RBI allows free branching in Tier-3 to Tier-6 cities

Written by fe Bureaus | New Delhi | Updated: Oct 28 2009, 05:53am hrs
RBI on Tuesday allowed domestic scheduled commercial banks to open branches freely in Tier-3 to Tier-6 cities, having a population of up to 50,000. The central bank also announced the constitution of a working group to examine a proposal of making the priority sector loan portfolio of banks tradable. FE first broke this news in its Oct 26 reportfree branching tops banking reforms plan.

Banks may plan their branch expansion in these cities in such a manner that at least one-third of these branches are in under-banked districts of under-banked states, RBI said. Domestic scheduled commercial banks (other than RRBs) will now be free to open branches in Tier-3 to Tier-6 centres, as identified in Census 2001 (with a population up to 50,000) under general permission, RBI said in its mid-term review of the monetary policy.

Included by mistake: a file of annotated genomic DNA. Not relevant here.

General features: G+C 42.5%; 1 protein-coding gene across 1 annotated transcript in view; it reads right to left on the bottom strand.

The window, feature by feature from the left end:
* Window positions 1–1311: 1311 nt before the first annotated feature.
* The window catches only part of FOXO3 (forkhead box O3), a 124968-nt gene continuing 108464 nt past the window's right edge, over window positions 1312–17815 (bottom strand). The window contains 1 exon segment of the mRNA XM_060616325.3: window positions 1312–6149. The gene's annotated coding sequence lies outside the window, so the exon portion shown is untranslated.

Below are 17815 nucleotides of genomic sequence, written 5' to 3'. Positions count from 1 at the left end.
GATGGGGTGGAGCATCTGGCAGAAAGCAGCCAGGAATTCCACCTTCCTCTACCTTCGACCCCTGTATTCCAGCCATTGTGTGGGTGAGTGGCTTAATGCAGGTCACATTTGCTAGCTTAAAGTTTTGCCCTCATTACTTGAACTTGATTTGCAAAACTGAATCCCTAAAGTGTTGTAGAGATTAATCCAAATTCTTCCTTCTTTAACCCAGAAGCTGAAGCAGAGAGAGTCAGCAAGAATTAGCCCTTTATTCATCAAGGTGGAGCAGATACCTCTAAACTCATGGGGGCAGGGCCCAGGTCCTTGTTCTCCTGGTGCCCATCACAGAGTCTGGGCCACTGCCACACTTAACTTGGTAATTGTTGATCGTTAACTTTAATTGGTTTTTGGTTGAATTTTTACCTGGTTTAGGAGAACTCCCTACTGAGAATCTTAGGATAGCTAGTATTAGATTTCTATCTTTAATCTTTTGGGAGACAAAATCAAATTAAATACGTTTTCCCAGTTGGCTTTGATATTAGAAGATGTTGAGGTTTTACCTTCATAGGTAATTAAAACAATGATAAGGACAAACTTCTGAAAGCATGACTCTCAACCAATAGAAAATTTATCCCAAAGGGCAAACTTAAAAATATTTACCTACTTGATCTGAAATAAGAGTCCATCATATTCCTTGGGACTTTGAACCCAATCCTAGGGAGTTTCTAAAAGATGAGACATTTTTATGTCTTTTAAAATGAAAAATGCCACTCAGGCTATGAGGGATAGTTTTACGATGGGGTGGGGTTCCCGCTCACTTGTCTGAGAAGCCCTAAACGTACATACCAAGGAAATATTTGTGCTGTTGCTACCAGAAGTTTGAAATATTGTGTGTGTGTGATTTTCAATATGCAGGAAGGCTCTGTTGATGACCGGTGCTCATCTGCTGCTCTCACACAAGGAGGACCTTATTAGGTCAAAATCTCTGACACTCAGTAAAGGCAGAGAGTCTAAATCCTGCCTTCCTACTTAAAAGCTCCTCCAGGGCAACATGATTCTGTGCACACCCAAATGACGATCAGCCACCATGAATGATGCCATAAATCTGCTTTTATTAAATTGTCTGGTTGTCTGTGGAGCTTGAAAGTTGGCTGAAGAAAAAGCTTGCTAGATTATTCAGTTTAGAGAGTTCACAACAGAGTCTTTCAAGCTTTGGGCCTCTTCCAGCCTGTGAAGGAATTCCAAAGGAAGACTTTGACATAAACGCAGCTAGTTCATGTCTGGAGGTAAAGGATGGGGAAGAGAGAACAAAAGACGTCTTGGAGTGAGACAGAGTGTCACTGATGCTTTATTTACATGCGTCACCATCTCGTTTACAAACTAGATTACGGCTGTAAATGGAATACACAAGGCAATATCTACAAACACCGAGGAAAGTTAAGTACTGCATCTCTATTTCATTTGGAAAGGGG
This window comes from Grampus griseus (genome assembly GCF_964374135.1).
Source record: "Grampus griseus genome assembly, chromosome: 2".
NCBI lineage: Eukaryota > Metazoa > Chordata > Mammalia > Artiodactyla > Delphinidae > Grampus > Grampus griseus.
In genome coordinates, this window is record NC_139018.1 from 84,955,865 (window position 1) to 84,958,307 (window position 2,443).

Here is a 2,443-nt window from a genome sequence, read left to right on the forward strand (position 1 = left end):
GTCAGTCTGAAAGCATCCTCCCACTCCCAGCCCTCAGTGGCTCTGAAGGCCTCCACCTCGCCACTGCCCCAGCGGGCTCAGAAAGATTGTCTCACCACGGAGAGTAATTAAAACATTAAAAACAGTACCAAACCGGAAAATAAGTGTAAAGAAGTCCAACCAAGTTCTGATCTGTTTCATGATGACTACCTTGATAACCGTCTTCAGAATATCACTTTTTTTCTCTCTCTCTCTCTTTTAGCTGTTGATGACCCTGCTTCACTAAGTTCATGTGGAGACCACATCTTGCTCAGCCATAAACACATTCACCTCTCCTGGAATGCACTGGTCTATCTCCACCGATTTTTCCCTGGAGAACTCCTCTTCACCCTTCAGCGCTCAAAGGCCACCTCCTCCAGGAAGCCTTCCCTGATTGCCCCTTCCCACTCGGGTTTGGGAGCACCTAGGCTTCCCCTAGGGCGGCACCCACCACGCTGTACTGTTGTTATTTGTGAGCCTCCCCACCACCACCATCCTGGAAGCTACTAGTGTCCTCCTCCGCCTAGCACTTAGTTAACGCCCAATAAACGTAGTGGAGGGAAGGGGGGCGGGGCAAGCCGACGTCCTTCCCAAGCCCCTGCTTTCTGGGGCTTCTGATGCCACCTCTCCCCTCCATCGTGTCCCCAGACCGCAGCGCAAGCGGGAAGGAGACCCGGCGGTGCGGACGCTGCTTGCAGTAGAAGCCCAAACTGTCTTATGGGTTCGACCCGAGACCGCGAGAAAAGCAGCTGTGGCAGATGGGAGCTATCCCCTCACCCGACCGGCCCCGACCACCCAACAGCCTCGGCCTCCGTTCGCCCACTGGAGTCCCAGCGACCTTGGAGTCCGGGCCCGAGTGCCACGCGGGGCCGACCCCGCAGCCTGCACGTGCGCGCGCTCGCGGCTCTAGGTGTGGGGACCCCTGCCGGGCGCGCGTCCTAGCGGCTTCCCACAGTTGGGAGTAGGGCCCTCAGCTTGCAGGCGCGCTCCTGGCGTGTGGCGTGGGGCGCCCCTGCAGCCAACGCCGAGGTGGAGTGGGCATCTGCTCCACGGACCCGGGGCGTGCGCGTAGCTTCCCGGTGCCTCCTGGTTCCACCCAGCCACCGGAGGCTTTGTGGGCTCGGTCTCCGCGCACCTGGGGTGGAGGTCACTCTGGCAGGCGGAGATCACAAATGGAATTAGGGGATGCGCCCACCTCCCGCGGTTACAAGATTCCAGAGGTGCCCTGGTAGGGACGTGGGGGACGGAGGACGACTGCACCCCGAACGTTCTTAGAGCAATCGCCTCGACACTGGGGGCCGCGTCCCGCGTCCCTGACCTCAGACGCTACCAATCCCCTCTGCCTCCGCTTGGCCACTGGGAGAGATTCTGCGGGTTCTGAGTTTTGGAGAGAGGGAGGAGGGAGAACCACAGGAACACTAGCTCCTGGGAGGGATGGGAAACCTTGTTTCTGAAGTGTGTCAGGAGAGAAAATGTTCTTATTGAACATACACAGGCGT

Corporation Bank CMD JM Garg said the move will help banks cash in on opportunities in cities like Solan, Rishikesh and Mundi. It will also facilitate financial inclusion plans of the government. RBI announced the relaxation based on a report submitted by a working group, chaired by P Vijaya Bhaskar. The opening of branches in Tier-1 and Tier-2 cities will continue to require prior authorisation, RBI said. The central bank also added that this will be one criterion for considering SCBs proposals to open branches in Tier-1 and Tier-2 centres. In considering such proposals, the Reserve Bank will, in addition, take into account banks performance in financial inclusion, priority sector lending and the level of customer service, among others, it said.

On launching priority sector lending certificates, as suggested by the Raghuram Rajan committee on financial sector reforms, RBI has decided to constitute a working group. This will help banks achieve the priority sector lending target.

According to the committees recommendation, PSLCs would be issued by registered lenders such as MFIs, NBFCs, co-operatives, and registered money lenders for the loans granted by them to the priority sector, and also by banks for the amounts in excess of their stipulated priority sector lending requirements.

These certificates could be traded in the open market, and banks falling short of meeting the priority sector lending targets can buy such certificates and thus meet the priority sector lending norms.